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Sakic Set for First Outdoor Appearance

by Rick Sadowski | NHL.com / Colorado Avalanche

CENTENNIAL, Colo. -- When Joe Sakic puts on a Colorado Avalanche jersey to play against the Detroit Red Wings alumni on Feb. 26, it will be his first time on an outdoor rink.

Sakic grew up in the Vancouver suburb of Burnaby, British Columbia, where winters are relatively mild and frozen ponds are pretty rare.

"It might freeze up for a couple weeks and you might horse around a little bit, but (there was) never an actual game," said Sakic, the Avalanche general manager.

The alumni game is part of the 2016 Coors Light NHL Stadium Series at Coors Field where the Avalanche and Red Wings will play a regular-season game Feb. 27 (8 p.m. ET; NBC, SN, TVA Sports 2).

"It'll be great," said Sakic, who was inducted into the Hockey Hall of Fame in 2012 following a 20-season NHL career with the Quebec Nordiques and Avalanche in which he had 1,641 points (625 goals, 1,016 assists). "The real game Saturday night, I know the players are looking forward to that. Our fans are all excited about coming out to Coors Field and seeing our first outdoor game. It's exciting for the players, the city, everybody involved.

"But the bottom line is, that game, we're looking for a 'W.' We're in a playoff spot right now, teams have games in hand. As much as the guys are excited about playing in the outdoor game, once the game starts it's all about winning."

Sakic said he contacted Detroit GM Ken Holland about the possibility of playing an alumni game once the Red Wings were announced as the Avalanche's opponent.

"We were all excited when we got the outdoor game," Sakic said. "That rivalry meant so much to the players and to the teams, but to both cities as well. To get all the faces together, the two teams together, one last time … the game's not going to be as intense as it used to be, but it'll be great just to get together and maybe take a group photo and acknowledge what the two teams once had."

The Avalanche and Red Wings met five times in the Stanley Cup Playoffs from 1996-2002. Colorado won the Stanley Cup twice in that timespan (1996, 2001), Detroit won it three times (1997, 1998, 2002).

"It was just an incredible rivalry," Sakic said. "It was great to be part of that. The further you are away, and it was a long time ago, and I know I speak for myself and probably a lot of players that were part of that, I think you look back and really appreciate being part of something like that.

"Obviously it was heated, the two teams didn't like each other, but you had a lot of respect for everybody that was part of that because it was something special. Not only was there some ugly stuff, if you look up and down the roster, there were some great names, great hockey players on both teams. The pace of every one of our games, even in the regular season, it was a playoff atmosphere."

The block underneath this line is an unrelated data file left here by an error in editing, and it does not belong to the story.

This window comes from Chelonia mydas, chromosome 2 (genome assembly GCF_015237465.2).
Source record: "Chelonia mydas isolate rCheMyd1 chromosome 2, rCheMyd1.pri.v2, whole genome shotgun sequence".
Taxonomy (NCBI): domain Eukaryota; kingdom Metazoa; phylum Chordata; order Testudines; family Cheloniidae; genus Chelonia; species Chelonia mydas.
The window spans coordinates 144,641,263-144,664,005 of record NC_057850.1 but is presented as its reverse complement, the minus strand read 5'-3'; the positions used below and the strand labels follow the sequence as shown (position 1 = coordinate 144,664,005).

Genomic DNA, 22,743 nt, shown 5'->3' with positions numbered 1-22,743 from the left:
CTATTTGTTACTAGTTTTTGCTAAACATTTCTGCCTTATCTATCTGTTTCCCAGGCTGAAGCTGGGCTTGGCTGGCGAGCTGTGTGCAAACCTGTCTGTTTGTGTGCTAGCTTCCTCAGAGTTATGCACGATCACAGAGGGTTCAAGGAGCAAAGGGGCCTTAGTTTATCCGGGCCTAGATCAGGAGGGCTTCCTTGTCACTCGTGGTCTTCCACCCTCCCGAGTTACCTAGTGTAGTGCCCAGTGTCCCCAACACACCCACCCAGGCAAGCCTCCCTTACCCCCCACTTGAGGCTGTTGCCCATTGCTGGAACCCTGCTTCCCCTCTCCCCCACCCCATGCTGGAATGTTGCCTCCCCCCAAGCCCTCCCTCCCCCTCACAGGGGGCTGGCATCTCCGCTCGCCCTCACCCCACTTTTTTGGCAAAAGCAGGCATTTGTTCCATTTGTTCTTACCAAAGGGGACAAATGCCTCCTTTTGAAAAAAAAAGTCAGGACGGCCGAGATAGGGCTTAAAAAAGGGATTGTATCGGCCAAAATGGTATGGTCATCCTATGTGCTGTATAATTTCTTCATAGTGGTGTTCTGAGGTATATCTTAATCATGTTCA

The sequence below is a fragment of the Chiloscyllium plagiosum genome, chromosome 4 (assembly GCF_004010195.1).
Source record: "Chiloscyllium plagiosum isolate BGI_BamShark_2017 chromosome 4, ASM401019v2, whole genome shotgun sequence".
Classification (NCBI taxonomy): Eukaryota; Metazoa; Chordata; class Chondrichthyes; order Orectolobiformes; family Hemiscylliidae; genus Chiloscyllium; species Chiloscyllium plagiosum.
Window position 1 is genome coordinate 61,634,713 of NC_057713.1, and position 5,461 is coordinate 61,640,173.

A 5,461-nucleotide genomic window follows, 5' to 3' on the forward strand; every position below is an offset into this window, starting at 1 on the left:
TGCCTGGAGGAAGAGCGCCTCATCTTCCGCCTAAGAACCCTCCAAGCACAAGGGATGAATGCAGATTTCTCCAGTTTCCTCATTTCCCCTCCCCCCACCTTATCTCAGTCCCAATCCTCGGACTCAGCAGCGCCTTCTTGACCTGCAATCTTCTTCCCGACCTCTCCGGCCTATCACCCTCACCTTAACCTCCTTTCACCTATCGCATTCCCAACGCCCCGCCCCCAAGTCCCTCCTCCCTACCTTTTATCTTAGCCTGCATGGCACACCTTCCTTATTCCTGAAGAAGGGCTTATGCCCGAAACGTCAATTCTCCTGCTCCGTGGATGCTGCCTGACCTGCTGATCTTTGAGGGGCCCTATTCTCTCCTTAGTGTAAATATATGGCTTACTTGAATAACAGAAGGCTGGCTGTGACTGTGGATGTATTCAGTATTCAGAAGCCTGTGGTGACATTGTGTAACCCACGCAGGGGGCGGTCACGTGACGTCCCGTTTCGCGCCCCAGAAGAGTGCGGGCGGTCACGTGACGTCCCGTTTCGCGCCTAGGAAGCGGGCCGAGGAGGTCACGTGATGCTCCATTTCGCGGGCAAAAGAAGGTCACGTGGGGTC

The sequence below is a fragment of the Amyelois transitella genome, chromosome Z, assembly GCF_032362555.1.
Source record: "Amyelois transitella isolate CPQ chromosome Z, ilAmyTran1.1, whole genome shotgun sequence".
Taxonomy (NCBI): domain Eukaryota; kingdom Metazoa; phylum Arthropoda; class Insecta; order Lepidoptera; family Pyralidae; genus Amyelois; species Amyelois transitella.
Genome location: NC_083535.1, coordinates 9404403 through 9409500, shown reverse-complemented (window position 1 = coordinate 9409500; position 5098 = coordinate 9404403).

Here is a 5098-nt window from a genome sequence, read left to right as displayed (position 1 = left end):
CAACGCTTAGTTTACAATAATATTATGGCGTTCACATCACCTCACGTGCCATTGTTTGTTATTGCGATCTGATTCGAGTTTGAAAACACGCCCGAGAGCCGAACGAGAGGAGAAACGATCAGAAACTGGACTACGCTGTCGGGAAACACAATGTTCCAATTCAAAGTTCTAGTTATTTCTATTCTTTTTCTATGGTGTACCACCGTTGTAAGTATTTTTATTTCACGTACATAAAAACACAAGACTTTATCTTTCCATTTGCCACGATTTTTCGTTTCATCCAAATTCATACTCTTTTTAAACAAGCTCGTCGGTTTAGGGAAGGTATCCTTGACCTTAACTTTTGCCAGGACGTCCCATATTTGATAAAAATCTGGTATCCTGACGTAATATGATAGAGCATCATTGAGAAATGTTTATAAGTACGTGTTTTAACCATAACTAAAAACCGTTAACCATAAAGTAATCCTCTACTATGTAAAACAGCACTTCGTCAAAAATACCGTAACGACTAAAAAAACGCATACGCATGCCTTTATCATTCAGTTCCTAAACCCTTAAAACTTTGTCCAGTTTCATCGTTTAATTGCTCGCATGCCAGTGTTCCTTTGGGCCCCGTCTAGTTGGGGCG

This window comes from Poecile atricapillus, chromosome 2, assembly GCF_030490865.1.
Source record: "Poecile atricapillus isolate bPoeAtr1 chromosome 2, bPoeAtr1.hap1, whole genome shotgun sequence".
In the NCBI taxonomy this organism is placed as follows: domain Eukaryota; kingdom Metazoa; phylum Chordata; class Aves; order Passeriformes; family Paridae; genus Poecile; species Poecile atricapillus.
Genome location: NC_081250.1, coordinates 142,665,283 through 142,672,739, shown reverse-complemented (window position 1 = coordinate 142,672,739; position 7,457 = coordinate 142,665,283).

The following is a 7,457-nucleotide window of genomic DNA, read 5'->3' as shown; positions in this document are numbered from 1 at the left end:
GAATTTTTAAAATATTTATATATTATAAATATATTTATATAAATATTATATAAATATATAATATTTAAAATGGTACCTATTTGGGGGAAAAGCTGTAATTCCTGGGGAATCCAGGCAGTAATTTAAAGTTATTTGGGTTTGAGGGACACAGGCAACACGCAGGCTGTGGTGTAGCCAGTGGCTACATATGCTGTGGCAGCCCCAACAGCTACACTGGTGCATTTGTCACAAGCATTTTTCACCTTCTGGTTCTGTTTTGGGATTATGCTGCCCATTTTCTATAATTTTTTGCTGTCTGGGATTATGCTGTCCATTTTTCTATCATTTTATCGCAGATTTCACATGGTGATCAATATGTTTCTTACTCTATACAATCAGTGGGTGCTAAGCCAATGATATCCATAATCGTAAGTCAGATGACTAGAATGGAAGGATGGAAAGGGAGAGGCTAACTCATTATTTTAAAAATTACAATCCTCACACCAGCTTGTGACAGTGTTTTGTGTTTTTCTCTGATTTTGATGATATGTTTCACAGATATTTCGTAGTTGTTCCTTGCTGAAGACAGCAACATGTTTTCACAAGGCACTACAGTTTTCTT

Sakic and Avalanche coach Patrick Roy, who was inducted into the Hockey Hall of Fame in 2006, have been working out on the ice as much as possible to prepare for the alumni game.

"I think I've skated four or five times now," Sakic said. "The equipment feels comfortable now. I'll get maybe one more (practice) in next week before the game. I've realized in the last three or four skates that I'm not getting any better, I'm just getting more comfortable. It was a while since I put on equipment, maybe two years, but it all feels good now.

"We're all excited to play in the game and get through it healthy and the next morning put the equipment up in the garage. We're going to want to make sure we don't embarrass ourselves and try and put on a decent show."

Roy said he played hockey outdoors when he was 7 or 8 years old while growing up in Quebec City.

"My dad made a rule, when it got dark you had to be back home," he said. "I always broke tho

Roy, whose 551 NHL regular-season wins were the most by a goalie when he retired after the 2002-03 season (since surpassed by Martin Brodeur's 691), practiced as recently as Wednesday morning before the Avalanche and Montreal Canadiens played at Pepsi Center.

"The high play, top circle, is not a concern to me," said Roy, who won the Stanley Cup four times; twice each with the Canadiens and Avalanche. "It's the close play around the net. I guess I feel my age, I feel my weight, I feel everything. Gives me a good idea why I retired."

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